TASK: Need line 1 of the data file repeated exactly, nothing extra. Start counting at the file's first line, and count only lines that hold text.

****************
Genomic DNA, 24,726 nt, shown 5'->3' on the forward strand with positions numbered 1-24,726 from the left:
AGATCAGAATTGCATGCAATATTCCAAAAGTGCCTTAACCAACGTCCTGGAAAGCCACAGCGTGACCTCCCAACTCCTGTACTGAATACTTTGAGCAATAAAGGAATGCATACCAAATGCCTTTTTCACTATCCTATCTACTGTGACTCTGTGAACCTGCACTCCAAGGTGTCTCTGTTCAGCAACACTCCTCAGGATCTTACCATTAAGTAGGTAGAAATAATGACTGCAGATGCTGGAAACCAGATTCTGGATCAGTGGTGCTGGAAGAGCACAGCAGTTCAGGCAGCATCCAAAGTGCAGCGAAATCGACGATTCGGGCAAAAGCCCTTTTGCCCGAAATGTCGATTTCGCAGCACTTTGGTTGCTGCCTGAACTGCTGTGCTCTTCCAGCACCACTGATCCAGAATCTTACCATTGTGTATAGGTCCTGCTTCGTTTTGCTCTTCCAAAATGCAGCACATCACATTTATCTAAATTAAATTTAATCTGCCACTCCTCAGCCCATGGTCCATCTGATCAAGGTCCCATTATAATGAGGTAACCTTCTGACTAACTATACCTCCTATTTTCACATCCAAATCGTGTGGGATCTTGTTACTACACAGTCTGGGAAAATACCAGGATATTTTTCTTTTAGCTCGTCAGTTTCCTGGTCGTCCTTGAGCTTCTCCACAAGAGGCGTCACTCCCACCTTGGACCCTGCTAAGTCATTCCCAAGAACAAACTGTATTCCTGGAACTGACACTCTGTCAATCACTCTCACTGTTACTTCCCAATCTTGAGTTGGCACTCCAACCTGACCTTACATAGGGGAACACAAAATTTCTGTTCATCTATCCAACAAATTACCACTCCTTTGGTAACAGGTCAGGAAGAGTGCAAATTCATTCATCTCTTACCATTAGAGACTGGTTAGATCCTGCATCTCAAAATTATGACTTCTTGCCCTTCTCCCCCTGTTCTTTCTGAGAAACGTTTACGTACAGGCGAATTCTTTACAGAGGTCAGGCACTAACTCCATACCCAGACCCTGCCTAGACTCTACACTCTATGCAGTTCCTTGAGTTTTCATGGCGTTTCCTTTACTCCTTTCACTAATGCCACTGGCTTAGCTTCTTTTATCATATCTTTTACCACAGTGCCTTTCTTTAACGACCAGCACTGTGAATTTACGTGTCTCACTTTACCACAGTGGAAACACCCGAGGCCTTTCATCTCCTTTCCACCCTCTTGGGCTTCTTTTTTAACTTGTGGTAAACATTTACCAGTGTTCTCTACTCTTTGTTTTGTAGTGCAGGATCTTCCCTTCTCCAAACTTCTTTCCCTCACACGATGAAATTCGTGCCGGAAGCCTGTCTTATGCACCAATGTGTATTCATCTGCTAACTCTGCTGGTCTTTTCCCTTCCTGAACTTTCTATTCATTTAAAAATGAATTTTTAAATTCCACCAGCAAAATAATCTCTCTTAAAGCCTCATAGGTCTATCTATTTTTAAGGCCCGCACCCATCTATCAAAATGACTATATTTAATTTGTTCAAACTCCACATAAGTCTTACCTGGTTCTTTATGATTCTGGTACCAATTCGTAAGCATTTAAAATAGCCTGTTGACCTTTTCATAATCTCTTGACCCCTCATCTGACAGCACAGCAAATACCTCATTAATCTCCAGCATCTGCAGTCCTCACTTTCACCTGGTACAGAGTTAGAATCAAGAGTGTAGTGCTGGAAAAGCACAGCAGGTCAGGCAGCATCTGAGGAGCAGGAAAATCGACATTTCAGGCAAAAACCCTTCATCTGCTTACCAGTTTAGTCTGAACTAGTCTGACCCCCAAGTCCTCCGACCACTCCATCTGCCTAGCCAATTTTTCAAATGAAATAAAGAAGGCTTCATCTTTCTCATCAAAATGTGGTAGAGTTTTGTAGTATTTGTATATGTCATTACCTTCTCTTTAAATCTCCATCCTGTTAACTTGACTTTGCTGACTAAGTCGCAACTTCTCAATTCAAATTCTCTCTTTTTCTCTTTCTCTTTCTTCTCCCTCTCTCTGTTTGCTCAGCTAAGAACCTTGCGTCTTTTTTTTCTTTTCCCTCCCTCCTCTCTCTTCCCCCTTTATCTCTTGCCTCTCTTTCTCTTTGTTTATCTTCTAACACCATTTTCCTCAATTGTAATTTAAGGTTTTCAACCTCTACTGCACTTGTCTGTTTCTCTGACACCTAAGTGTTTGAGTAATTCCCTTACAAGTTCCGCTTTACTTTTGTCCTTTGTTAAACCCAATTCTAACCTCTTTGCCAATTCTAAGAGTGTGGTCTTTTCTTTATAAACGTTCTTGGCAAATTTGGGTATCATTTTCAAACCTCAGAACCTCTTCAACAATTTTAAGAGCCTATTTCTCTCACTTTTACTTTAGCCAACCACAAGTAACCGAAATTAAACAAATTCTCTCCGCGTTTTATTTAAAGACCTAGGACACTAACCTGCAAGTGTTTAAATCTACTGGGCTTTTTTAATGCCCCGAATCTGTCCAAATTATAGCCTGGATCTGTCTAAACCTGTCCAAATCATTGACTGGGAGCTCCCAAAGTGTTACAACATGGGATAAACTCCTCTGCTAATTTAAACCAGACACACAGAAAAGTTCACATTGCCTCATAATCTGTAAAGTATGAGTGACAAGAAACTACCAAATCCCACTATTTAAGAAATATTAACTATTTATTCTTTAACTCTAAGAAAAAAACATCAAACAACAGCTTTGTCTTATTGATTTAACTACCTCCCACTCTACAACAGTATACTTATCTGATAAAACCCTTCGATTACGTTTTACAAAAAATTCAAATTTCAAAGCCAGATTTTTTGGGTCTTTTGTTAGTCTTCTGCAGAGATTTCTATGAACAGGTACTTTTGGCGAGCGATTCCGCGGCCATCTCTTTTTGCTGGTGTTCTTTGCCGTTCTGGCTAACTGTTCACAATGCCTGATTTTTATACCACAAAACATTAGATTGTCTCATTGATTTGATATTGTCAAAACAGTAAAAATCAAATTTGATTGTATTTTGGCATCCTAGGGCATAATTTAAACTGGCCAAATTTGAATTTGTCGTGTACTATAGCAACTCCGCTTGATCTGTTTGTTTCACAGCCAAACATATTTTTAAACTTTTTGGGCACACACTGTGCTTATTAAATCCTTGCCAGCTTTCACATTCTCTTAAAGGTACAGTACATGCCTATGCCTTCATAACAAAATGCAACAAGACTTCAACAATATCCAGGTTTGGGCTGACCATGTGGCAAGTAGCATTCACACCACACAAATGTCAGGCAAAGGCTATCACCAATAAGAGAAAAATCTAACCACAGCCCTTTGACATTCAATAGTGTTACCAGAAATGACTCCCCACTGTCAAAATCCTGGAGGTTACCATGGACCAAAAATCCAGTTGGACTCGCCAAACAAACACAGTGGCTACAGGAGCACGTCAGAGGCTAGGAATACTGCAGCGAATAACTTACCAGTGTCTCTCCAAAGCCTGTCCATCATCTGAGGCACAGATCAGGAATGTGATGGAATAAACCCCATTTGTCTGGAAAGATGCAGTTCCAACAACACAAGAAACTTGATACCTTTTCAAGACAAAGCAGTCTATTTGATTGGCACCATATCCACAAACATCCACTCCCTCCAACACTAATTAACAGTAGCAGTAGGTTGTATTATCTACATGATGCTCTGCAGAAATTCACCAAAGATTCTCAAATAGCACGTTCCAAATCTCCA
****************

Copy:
Genomic DNA, 24,726 nt, shown 5'->3' on the forward strand with positions numbered 1-24,726 from the left: